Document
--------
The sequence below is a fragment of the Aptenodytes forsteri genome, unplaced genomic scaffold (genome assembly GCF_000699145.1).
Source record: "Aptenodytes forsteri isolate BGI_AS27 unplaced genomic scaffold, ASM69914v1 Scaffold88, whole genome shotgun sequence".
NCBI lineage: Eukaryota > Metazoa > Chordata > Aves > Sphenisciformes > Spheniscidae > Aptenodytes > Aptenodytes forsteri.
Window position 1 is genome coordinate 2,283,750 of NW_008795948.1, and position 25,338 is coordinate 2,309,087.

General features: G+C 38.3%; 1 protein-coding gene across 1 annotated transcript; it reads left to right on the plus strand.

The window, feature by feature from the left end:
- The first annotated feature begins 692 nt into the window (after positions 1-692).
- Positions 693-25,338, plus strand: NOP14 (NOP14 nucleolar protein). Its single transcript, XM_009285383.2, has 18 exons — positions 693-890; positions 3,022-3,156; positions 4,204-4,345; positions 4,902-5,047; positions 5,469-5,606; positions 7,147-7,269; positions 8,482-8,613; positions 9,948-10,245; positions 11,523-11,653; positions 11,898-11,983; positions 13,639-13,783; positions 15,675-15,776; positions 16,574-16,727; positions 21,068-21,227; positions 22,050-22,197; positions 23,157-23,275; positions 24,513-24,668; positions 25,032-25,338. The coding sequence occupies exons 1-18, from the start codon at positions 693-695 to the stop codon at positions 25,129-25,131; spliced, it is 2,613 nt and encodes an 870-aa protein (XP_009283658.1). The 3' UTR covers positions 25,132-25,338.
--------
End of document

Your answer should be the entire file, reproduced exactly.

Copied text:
The sequence below is a fragment of the Aptenodytes forsteri genome, unplaced genomic scaffold (genome assembly GCF_000699145.1).
Source record: "Aptenodytes forsteri isolate BGI_AS27 unplaced genomic scaffold, ASM69914v1 Scaffold88, whole genome shotgun sequence".
NCBI lineage: Eukaryota > Metazoa > Chordata > Aves > Sphenisciformes > Spheniscidae > Aptenodytes > Aptenodytes forsteri.
Window position 1 is genome coordinate 2,283,750 of NW_008795948.1, and position 25,338 is coordinate 2,309,087.

General features: G+C 38.3%; 1 protein-coding gene across 1 annotated transcript; it reads left to right on the plus strand.

The window, feature by feature from the left end:
- The first annotated feature begins 692 nt into the window (after positions 1-692).
- Positions 693-25,338, plus strand: NOP14 (NOP14 nucleolar protein). Its single transcript, XM_009285383.2, has 18 exons — positions 693-890; positions 3,022-3,156; positions 4,204-4,345; positions 4,902-5,047; positions 5,469-5,606; positions 7,147-7,269; positions 8,482-8,613; positions 9,948-10,245; positions 11,523-11,653; positions 11,898-11,983; positions 13,639-13,783; positions 15,675-15,776; positions 16,574-16,727; positions 21,068-21,227; positions 22,050-22,197; positions 23,157-23,275; positions 24,513-24,668; positions 25,032-25,338. The coding sequence occupies exons 1-18, from the start codon at positions 693-695 to the stop codon at positions 25,129-25,131; spliced, it is 2,613 nt and encodes an 870-aa protein (XP_009283658.1). The 3' UTR covers positions 25,132-25,338.